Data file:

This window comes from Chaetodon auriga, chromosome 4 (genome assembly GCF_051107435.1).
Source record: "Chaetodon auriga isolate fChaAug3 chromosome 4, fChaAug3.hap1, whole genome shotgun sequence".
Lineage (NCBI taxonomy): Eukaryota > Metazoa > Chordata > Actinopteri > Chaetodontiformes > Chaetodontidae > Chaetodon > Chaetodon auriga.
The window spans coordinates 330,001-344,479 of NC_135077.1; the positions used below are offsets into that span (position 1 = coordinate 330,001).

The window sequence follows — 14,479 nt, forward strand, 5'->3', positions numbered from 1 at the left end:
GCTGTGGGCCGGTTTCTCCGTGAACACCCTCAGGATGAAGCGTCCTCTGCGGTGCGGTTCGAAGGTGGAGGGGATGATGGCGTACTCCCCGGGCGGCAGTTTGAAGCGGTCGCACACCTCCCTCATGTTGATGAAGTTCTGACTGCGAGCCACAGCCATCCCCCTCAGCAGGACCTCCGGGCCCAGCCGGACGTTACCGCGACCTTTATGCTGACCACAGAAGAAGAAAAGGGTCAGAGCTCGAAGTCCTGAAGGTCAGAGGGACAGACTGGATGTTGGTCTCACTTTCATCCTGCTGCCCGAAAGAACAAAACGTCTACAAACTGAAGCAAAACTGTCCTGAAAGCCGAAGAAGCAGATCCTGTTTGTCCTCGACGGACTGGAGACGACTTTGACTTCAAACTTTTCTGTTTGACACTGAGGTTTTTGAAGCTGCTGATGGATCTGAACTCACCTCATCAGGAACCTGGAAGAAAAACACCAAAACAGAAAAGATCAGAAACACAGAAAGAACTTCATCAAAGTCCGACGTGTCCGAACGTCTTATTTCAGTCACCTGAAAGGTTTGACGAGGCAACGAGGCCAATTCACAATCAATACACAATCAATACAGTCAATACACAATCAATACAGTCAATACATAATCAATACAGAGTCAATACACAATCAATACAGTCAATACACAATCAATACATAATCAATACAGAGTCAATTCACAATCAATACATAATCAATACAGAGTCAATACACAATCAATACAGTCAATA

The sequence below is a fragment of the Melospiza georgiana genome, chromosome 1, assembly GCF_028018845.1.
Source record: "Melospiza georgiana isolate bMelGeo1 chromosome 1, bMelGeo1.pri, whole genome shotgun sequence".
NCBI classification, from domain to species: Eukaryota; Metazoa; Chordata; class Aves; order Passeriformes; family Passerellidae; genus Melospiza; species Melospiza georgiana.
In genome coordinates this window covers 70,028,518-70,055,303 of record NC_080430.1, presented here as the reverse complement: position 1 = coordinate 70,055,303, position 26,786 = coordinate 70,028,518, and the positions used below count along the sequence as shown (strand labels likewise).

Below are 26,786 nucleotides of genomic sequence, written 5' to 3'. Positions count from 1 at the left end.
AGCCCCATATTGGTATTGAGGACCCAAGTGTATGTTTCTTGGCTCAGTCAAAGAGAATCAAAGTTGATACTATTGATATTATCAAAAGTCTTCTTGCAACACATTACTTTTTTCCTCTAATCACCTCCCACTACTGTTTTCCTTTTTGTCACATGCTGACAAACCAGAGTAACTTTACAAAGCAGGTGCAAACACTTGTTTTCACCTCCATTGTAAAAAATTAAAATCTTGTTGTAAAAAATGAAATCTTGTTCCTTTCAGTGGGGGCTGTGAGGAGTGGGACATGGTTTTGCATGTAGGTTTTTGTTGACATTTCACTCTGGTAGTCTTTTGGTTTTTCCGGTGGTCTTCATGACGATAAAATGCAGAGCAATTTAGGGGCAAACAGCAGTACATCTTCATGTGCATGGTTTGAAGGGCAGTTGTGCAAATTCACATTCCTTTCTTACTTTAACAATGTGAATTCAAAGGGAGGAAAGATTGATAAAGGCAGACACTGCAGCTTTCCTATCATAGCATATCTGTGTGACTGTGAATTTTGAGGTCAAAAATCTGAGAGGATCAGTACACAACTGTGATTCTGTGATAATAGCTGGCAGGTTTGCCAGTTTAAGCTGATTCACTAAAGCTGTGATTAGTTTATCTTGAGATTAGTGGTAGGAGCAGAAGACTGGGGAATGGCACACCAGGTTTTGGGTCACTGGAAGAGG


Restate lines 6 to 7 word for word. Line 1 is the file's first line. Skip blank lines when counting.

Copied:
GCTGTGGGCCGGTTTCTCCGTGAACACCCTCAGGATGAAGCGTCCTCTGCGGTGCGGTTCGAAGGTGGAGGGGATGATGGCGTACTCCCCGGGCGGCAGTTTGAAGCGGTCGCACACCTCCCTCATGTTGATGAAGTTCTGACTGCGAGCCACAGCCATCCCCCTCAGCAGGACCTCCGGGCCCAGCCGGACGTTACCGCGACCTTTATGCTGACCACAGAAGAAGAAAAGGGTCAGAGCTCGAAGTCCTGAAGGTCAGAGGGACAGACTGGATGTTGGTCTCACTTTCATCCTGCTGCCCGAAAGAACAAAACGTCTACAAACTGAAGCAAAACTGTCCTGAAAGCCGAAGAAGCAGATCCTGTTTGTCCTCGACGGACTGGAGACGACTTTGACTTCAAACTTTTCTGTTTGACACTGAGGTTTTTGAAGCTGCTGATGGATCTGAACTCACCTCATCAGGAACCTGGAAGAAAAACACCAAAACAGAAAAGATCAGAAACACAGAAAGAACTTCATCAAAGTCCGACGTGTCCGAACGTCTTATTTCAGTCACCTGAAAGGTTTGACGAGGCAACGAGGCCAATTCACAATCAATACACAATCAATACAGTCAATACACAATCAATACAGTCAATACATAATCAATACAGAGTCAATACACAATCAATACAGTCAATACACAATCAATACATAATCAATACAGAGTCAATTCACAATCAATACATAATCAATACAGAGTCAATACACAATCAATACAGTCAATA

The sequence below is a fragment of the Melospiza georgiana genome, chromosome 1, assembly GCF_028018845.1.